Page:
Late last month, I wrote on The Lunch Tray about a former Coca-Cola executive named Jeff Dunn who is using various junk-food style marketing tactics to get kids interested in eating baby carrots. In that post, I shared excerpts of an interesting Twitter exchange between two food advocates discussing Dunn’s efforts, one of whom has long held that any marketing to children is wrong, no matter how healthful the advertised product, and another who felt that getting kids to eat more vegetables (and perhaps, as a consequence, less junk food) was an entirely positive development.
As a former advertising lawyer for a major multinational food conglomerate, I certainly understand the power of food marketing and, as a parent, I’ve also seen firsthand how uncritically kids can absorb marketing messages. I certainly remember what it was like to be nagged for sugary cereal after my kids watched a cartoon in their younger days; in a perfect world, I would be thrilled if all children could be raised in an entirely commercial-free environment.
But the world in which we live is far from perfect. Currently, the food and beverage industries spend an astonishing $2 billion per year to specifically target children with advertising, and that money is directed not just to traditional media but also online games, social media and other avenues that are especially hard for parents to monitor. Invariably, that marketing promotes the least healthy foods to our kids.
Meanwhile, our governmental officials have proven wholly unwilling to place curbs on this advertising deluge. Even with a Democratic president in the West Wing and a champion of anti-childhood-obesity efforts in the East Wing, an attempt in 2012 to create purely voluntary federal guidelines on children’s food and beverage advertising was decisively crushed by industry, just as similar efforts have been defeated in Congress in the past. Moreover, as the Reuters news agency once noted in a special report on food industry lobbying and childhood obesity:
“At every level of government, the food and beverage industries won fight after fight during the last decade. They have never lost a significant political battle in the United States despite mounting scientific evidence of the role of unhealthy food and children’s marketing in obesity.”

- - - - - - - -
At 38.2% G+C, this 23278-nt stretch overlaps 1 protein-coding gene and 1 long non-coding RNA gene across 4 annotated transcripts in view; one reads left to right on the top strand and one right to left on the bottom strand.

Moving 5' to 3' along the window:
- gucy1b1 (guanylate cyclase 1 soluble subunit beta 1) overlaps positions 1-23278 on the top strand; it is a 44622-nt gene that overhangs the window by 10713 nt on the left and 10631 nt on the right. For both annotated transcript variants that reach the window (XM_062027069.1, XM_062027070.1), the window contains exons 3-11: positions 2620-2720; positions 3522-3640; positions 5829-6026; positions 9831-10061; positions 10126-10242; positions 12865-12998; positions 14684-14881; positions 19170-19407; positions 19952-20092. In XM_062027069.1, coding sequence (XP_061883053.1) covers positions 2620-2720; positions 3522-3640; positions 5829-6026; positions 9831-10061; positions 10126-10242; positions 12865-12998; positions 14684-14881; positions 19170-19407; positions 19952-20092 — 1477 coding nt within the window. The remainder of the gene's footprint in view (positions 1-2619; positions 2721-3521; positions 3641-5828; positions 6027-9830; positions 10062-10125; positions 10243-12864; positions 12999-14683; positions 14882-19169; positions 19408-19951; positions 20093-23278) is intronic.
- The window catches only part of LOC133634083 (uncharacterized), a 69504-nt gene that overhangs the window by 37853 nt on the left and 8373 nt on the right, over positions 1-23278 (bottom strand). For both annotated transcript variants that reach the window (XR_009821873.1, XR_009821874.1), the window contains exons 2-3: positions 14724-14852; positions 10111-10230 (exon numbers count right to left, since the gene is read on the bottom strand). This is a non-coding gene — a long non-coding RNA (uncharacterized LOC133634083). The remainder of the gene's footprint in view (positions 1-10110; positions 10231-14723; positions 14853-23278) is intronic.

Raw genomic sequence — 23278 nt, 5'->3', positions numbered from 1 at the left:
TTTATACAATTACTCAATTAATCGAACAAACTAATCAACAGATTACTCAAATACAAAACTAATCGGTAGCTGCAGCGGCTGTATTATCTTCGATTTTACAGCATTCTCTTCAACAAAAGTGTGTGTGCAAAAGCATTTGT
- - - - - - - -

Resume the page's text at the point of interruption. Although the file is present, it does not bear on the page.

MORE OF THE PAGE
Given that history and today’s political climate, I’m not terribly hopeful that our elected officials will wake up one morning and find the courage to defy Big Food — and forgo its campaign contributions — nor do I believe that the food industry will change its ways voluntarily. So, faced with this depressing status quo, I’m willing to overcome understandable squeamishness about marketing to children and let people like Jeff Dunn try to beat the junk food industry at its own game.
And we do know that this sort of marketing works with kids — even when it promotes healthy foods kids might otherwise spurn. A recent Cornell study, for example, demonstrated that children are more likely to choose an apple over a cookie if the apple bears a sticker featuring a beloved character like Elmo. Findings like that one are why I was pleased when the First Lady brokered a partnership last year between the Sesame Workshop and the Produce Marketing Association (PMA) allowing PMA’s growers, suppliers and retailers to use Sesame Street’s iconic characters for two years, entirely for free, to promote fruits and vegetables.
Even so, some food activists worry that the allure of a favorite cartoon characters or other marketing will override kids’ innate hunger cues. But when it comes to minimally processed whole fruits and vegetables, I just don’t think that’s a realistic possibility. There’s a reason why one of Michael Pollan’s most famous Food Rules is: “If you’re not hungry enough to eat an apple, then you’re probably not hungry.” We tend to mindlessly overeat only when food triggers our hardwired love of salt, sugar, fat and refined carbs, but I don’t know of any kids — or adults, for that matter — who gorge on fruits and vegetables to a degree that’s detrimental to their health.
As a writer who focuses exclusively on issues relating to children and food, I’ll certainly continue to advocate (as I have in the past) for a complete federal ban on children’s junk food advertising. But even if we are able to consign the Lucky Charms leprechaun to the dustbin of advertising history, I might still want to let Dunn’s ninjas sell baby carrots to my kids. Given that eating plenty of fruits and vegetables is unequivocally good for children, how different are Dunn’s efforts from using Sesame Street characters to encourage kids to brush their teeth or licensing Dr. Seuss’s Cat in the Hat character to get them reading?
But that’s a philosophical debate for another day. In today’s world, parents trying to raise healthy children can’t remotely compete with billions of ad dollars for junk food that’s hyper-engineered to appeal to kids’ palates, products that not only harm their health but have the added drawback of making whole foods like fruits and vegetables seem too fibrous, not sweet enough, or just plain “boring” in comparison (at least to many children). Standing as I am on that incredibly uneven playing field, I’m delighted to have Coke-trained Jeff Dunn join my team.
(Ed Note: For a counter view on this topic, see Casey Hinds’ story today in Beyond Chron)
Bettina Elias Siegel is a former lawyer, freelance writer, mother of two and school food activist. She blogs regularly about children and food on The Lunch Tray. Some of the content in this piece was drawn from previous posts on The Lunch Tray.
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